TV Is Dying, And Here Are The Stats The Prove It. We're all hard-wired to want to watch narratives with interesting storylines and compelling characters (that applies to sports as well). But will we be watching "TV" or videos on our mobile devices, streaming them to our monitors when we're home? I'm a little skeptical of pundits predicting the end (of anything). Newspapers were supposed to die 10-15 years ago, and yet most have found ways to innovate and reinvent. The same thing may happen with traditional TV, although cable providers have their work cut out for them, as outlined in this comprehensive story at Business Insider. Here's an excerpt: "...We're at the beginning of a major historical shift from watching TV to watching video — including TV shows and movies — on the internet or on mobile devices. This is going to hurt cable TV providers. Nearly 5 million cable TV subscribers have gone elsewhere in the last five years. The number of cable TV-only subscribers remaining could sink below 40 million later this year, according to this data from ISI Group, an equity research firm (at right)...." (Graphic: Business Insider).
8 Basic Life-Saving Skills Everyone Should Know. Here's a clip from a must-read article at Lifehacker: "We've featured a ton of survival and MacGyver tips over the years that could help you out of a fix, but what if you're next to someone else who's having an emergency? Don't just stand there as the person chokes or faints! Know what to do in these life-or-death situations...These things in mind, you don't need to be an Emergency Medical Technician or other health pro to possibly save someone's life one day. Here are a few things to know...."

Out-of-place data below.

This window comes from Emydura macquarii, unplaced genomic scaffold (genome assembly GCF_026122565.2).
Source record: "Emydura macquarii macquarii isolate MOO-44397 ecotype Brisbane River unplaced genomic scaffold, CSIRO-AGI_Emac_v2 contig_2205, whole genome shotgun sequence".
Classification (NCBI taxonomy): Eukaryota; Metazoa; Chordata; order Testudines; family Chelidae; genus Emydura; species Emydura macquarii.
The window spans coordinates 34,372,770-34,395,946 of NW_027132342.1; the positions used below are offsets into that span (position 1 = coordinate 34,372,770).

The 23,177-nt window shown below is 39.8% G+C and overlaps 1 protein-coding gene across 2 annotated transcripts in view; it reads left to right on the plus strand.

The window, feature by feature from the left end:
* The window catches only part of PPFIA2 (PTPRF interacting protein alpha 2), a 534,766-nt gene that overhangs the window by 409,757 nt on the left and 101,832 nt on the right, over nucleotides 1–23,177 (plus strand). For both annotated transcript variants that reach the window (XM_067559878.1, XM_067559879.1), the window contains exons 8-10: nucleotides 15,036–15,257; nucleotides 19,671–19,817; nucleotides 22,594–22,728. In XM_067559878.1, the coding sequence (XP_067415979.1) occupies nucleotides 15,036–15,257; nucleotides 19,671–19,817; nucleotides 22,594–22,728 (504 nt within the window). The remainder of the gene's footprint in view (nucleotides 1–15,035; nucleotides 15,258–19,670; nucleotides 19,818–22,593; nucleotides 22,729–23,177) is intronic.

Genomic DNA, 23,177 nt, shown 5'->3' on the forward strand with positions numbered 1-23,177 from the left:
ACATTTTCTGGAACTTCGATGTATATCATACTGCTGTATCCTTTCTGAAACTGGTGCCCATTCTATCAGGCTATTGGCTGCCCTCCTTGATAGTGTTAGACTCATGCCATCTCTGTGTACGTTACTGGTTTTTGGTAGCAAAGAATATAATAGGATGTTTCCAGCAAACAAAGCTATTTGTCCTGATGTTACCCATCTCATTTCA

Canadians Rescue Shark Choking On Moose. This may be my favorite headline of the week, and it could only happen in Canada (or maybe a remote stretch of northern Alaska). Here's a clip from Outside Magazine: "Two men pulled off what was perhaps the most Canadian animal rescue mission of all time this week when they saved a large Greenland shark from choking to death on a moose. Derrick Chaulk was driving along the coast near Norris Arm North in Newfoundland when he spotted what he believed to be a beached whale. The beached whale turned out to be a shark with a big hunk of moose hide hanging out of its mouth..."
Two Concussions Turned This Student Athlete Into A Musican Prodigy. So you're telling me...I have a shot at greatness! Just when you think you've heard everything there is to hear, along comes this story and video from Time Magazine - here's a clip: "...But doctors say that Lachlan’s head injuries, which barred him from playing contact sports again, rewired his brain. So while he had to ditch football and lacrosse, Lachlan found out that he could play 10-13 instruments by ear with ease. Including two types of bagpipes. Because just one is for musical hacks.."